Twelve months ago ICIJ set out on a mission to expand its data, digital, and research capacity by creating a new data and research unit, under the leadership of editor and ICIJ member Mar Cabra.
Since then, the team has expanded to five full-time members spread across four countries, working virtually on everything from data analysis through to interactive graphics. Here we test them with five non-data-specific questions to see how they do…
How would you describe your job in five words or less?
Mar Cabra (Editor, Data and Research Unit; based in Spain): Data unit's air traffic controller.
Matthew Caruana Galizia (Web Applications Developer; based in Costa Rica): Making investigative journalism more efficient.
Rigoberto Carvajal (Data Analyst; based in Costa Rica): Data chef
Emilia Díaz-Struck (Research Editor; based in Venezuela): Cross-border data exploration and analysis.
Cécile Schilis-Gallego (Data Journalist; based in the United States and France): Structuring data and producing statistics.
What’s your favorite (or most frequent) work tool?
Mar: Spreadsheets (Microsoft Excel, Google spreadsheets).
Matt: A laptop.
Rigo: Talend Open Studio for Big Data.
Emilia: Excel. I love spreadsheets.
Cécile: My favorite tool is Kimono, which enables you to easily create APIs.
What piece of work or story are you most proud of, and why?
Mar: I'm proud that ICIJ now has its own data team, which is almost 50% of the ICIJ staff. In just one year we did great reporting projects (LuxLeaks, SwissLeaks, Evicted & Abandoned) and built top-notch platforms to do better collaborative investigative journalism (including Knight-funded Global I-Hub).
Matt: Luxembourg Leaks. It had a really measurable, effective impact.
Rigo: SwissLeaks. It required very challenging technical work in all the phases: data extraction, cleaning, transformation, deduplication, analysis and visualization.
Emilia: I should create a spreadsheet of my favorite stories! I look for lessons learned, importance for society, findings, quality, the challenge and the experience. Collaborative investigative projects that I have been part of at a global scale and in Venezuela usually have involved a bit of all of these.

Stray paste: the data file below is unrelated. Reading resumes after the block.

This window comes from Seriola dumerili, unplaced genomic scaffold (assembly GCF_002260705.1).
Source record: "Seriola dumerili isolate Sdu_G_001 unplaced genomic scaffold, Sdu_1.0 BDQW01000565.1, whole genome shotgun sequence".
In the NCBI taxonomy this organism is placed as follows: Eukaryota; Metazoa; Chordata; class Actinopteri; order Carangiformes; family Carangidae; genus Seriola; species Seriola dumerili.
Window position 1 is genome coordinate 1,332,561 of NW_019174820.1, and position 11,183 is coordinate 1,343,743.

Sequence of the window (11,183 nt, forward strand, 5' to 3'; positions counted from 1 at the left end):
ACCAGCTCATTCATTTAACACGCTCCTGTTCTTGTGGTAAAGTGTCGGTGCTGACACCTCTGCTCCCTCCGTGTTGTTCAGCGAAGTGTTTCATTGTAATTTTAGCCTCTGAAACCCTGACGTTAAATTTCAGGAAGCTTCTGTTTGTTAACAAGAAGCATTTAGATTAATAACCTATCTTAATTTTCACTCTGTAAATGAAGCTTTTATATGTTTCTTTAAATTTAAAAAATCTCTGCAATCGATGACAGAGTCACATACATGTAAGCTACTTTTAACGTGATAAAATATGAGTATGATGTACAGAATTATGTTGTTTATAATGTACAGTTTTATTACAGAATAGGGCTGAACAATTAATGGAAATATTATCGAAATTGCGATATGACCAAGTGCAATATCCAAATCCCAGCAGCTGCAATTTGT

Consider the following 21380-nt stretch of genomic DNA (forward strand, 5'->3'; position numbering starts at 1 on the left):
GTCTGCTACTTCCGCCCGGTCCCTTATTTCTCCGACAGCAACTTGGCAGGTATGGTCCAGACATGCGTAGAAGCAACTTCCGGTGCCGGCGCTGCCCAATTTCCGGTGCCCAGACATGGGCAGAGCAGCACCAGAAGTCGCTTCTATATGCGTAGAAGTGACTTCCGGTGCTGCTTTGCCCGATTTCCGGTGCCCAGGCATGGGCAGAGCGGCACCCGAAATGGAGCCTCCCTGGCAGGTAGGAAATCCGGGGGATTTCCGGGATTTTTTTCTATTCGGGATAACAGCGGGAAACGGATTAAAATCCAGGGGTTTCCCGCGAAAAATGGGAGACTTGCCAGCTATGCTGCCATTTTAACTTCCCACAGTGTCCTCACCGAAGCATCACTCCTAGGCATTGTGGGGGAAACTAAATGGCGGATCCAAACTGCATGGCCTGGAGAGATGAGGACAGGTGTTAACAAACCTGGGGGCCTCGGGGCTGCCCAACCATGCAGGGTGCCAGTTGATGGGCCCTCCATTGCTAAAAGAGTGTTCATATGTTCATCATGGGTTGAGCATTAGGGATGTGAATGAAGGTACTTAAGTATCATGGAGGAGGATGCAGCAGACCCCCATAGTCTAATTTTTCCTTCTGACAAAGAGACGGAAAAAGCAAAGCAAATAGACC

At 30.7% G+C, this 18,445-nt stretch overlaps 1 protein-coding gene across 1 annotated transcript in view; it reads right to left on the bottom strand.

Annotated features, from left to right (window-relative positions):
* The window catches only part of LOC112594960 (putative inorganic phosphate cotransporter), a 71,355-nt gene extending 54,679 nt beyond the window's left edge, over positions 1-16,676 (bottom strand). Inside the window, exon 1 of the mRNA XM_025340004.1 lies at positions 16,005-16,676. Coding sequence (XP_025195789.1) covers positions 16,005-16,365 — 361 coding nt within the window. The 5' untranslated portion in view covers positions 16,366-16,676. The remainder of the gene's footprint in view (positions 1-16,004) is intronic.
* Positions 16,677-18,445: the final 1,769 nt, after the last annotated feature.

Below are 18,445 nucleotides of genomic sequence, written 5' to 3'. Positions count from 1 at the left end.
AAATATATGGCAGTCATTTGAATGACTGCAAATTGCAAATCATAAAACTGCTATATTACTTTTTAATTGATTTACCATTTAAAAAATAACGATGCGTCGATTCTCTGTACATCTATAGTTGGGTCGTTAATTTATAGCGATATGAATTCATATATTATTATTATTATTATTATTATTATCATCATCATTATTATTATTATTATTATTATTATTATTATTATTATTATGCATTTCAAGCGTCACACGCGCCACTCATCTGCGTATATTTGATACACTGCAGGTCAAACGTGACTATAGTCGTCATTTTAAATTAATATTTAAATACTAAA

Cécile: The work we did on the impact of World Bank projects, estimating how many people had been physically or economically displaced by World Bank-funded projects. We managed to estimate the scope of those displacements, information that was not publicly available.
The electricity has gone off – what do you do?
Mar: Keep working until my computer and cell batteries die. But I should've gone out to get a drink.
Matt: Try the circuit breaker.
Rigo: If it has gone off forever, I would buy or try to build a solar panel. If it has gone temporarily, I would use as much as I can my computer’s battery and after that I would write ideas or design solutions using pen and paper for current problems we have or nice to have solutions.
Emilia: Been there, done that. Hopefully I am not inside an elevator. Back to basics: patience, pen and paper. Hmm… But wait? Why is the electricity gone? When it returns, we should check records and data. Is there a potential story?
Cécile: Get candles.
If you could do any other job in the world, what would it be?
Mar: Politician or activist. I like helping change happen.
Matt: Something else that I enjoy so much it doesn't often feel like a job, like this one. Those are hard to find.
Rigo: Ideas proposer. I love to solve problems, improve things or come up with crazy ideas, if I could do only that, it would be the best job in the world.
Emilia: I would try with other things I love. Perhaps being a philosopher or a dancer.
Cécile: Investigative reporter.
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